Hoa Nguyen is the author of five books and more than a dozen chapbooks, including Violet Engery Ingots (Wave Books, 2016, shortlisted for the 2017 Griffin Prize), Tells of the Crackling (Ugly Duckling Presse, 2015), Red Juice: Poems 1998-2008 (Wave 2014), and As Long As Trees Last (Wave, 2012). With her husband, the poet Dale Smith, she founded the small press and journal Skanky Possum. Nguyen lives in Toronto where she teaches poetics in a private workshop and at Ryerson University, as well as Miami University and Bard College.
Talk: Twist: Narrative's Double in Poetry and Popular Culture
In this talk, Hoa Nguyen addresses poetry as a site of simultaneous struggle and recovery. She begins with a 1976 talk by poet Robert Duncan called "Warp and Woof," seeing in poetry's structure what Duncan calls "double events," a woven tapestry of competing terms. Nguyen's meditation situates poetry in an international context of Vietnamese folks songs, southern US ballads, North American punk, and Delta Blues where artists can be seen performing a range of cross-cultural defiance, political acknowledgment, and social crossings.
In this series of writing workshops, we will struggle with and confront history, place, and possession(s) as we form creative answers to how works of art may act as a practice of resistance and recovery. As we engage modes and invite entry into enhanced receptivity to creatively address what Fred Moten calls modernity’s socio-ecological disaster, participants in this workshop will become familiar with and enact inventive writing strategies with suggestions and prompts to enact future writing.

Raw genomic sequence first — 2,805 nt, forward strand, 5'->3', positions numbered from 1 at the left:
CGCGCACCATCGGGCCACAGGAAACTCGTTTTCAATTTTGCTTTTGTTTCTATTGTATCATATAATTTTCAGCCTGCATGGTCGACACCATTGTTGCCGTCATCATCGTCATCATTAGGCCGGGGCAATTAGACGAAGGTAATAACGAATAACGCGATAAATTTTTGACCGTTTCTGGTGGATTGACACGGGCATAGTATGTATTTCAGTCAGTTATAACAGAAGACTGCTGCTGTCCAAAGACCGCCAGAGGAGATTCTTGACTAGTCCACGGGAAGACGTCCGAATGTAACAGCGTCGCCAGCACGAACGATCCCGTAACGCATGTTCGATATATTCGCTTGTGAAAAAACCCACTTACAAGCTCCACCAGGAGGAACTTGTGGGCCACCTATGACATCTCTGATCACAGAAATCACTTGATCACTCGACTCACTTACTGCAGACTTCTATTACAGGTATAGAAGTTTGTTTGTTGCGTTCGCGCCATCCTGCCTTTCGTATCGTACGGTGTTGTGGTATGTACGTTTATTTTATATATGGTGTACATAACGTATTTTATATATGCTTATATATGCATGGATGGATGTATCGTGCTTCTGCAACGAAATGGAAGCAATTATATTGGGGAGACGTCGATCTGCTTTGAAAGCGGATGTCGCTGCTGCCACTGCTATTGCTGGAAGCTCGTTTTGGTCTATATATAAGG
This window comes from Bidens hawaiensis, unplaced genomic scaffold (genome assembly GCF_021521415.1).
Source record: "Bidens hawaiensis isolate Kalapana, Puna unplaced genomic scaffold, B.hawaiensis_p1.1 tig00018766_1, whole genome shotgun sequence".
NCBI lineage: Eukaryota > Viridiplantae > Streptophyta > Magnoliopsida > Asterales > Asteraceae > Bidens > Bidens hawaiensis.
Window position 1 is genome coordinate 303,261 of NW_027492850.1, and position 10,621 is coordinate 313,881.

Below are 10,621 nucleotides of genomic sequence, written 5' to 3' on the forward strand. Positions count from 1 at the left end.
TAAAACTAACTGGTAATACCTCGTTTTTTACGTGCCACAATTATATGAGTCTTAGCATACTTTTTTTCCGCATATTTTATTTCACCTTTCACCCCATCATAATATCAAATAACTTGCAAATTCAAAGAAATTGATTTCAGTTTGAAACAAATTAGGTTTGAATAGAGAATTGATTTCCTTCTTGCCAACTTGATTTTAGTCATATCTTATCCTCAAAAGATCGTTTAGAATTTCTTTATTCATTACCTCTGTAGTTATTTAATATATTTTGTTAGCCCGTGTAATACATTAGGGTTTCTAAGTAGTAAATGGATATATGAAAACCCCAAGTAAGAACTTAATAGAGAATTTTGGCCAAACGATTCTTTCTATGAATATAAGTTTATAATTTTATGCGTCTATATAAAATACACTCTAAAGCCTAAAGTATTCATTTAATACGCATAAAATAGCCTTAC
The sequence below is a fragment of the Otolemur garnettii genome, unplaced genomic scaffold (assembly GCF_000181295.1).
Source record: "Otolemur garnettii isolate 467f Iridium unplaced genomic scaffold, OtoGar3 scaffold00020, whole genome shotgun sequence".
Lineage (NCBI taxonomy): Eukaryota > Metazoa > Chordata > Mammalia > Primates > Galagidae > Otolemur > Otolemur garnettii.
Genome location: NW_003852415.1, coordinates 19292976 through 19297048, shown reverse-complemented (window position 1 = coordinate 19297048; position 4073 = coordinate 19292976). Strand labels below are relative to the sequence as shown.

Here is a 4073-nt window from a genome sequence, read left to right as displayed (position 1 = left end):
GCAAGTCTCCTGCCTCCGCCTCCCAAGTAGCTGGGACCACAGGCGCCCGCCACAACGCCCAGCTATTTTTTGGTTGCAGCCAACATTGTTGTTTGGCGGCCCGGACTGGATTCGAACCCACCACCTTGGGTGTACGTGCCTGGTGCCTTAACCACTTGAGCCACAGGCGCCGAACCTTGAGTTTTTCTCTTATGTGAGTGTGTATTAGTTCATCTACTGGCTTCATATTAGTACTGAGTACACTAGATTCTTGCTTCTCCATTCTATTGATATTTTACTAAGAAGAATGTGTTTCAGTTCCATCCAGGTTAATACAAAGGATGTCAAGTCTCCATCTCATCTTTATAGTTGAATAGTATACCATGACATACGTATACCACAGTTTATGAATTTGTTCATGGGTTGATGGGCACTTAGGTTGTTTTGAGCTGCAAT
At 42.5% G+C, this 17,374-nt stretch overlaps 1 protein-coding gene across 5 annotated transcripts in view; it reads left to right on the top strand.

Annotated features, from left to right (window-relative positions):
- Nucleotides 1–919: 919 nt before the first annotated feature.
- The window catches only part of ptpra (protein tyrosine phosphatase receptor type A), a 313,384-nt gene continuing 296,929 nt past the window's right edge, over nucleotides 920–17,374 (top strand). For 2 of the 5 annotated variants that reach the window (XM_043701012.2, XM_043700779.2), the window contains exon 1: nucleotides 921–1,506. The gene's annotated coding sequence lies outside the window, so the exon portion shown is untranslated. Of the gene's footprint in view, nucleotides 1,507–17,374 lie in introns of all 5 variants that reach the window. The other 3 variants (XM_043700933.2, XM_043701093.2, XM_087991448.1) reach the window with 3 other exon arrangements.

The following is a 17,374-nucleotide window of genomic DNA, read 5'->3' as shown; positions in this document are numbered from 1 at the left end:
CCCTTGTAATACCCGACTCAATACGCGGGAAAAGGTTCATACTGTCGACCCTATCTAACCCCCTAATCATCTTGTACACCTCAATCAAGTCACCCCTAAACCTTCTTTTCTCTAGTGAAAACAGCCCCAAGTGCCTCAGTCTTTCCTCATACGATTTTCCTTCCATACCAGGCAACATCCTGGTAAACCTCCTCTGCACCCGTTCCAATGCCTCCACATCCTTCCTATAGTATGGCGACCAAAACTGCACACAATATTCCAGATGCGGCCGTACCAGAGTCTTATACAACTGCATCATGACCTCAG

This is also a workshop that will “work” and our works will take shape via reading, listening, speaking, and interacting as we develop in-class writings and arrive at a shared critical vocabulary. Methods will include utilizing music, other texts, trance work, Oulipo and surrealist techniques, the symbols of dreams, tarot, myth, and fairytales—and more—we will engage modes and invite portals into enhanced receptivity to face the “Angel of History”.
The workshop will include revision strategies, critical poetic terms and concepts, plus a bibliography of texts and author names for future reading. 4 x 1-hour workshops
Walter Benjamin “Theses on the Philosophy of History” https://www.marxists.org/reference/archive/benjamin/1940/history.htm
Aimé Césaire Five Poems http://bombmagazine.org/article/423/five-poems
- A Poetics of Anti-colonialism (essay on Césaire’s “Discourse on Colonialism”) http://monthlyreview.org/1999/11/01/a-poetics-of-anticolonialism/
- “Discourse on Colonialism” http://abahlali.org/files/_Discourse_on_Colonialism.pdf
- “Notebook of a Return to a Native Land”
- https://kboo.fm/sites/default/files/AIME%20CESAIRENOTEBOOK%20OF%20A%20RETURN%20TO%20A%20NATIVE%20LAND. pdf
Amiri BarakaLecture on Olson and Sun Ra https://www.youtube.com/watch?v=WWx6Sp6YSm4
Charles Olson “Projective Verse” http://www.poetryfoundation.org/learning/essay/237880
Fred Wah, Aimé Césaire, Joanne Kyger, Harryette Mullen
Lorine Niedecker Sei Shonagen Amiri Baraka Alice Notley
Addressing the ongoing effects of imperialism, colonialism, and globalism inside of modernity
How can the writing expose, grapple with, or struggle against effects of modernity
Rhetorical strategies as ways into the engaging the work
“Poetic knowledge is born in the great silence of scientific knowledge.” Aimé Césaire, 1944
Open field poetics, classical meter: working with and against forms
The Concise Oxford Diction of English Etymology, T. F. Hoad An Etymological Dictionary of the English Language, Walter Skeat Classical Dictionary, John Lempriere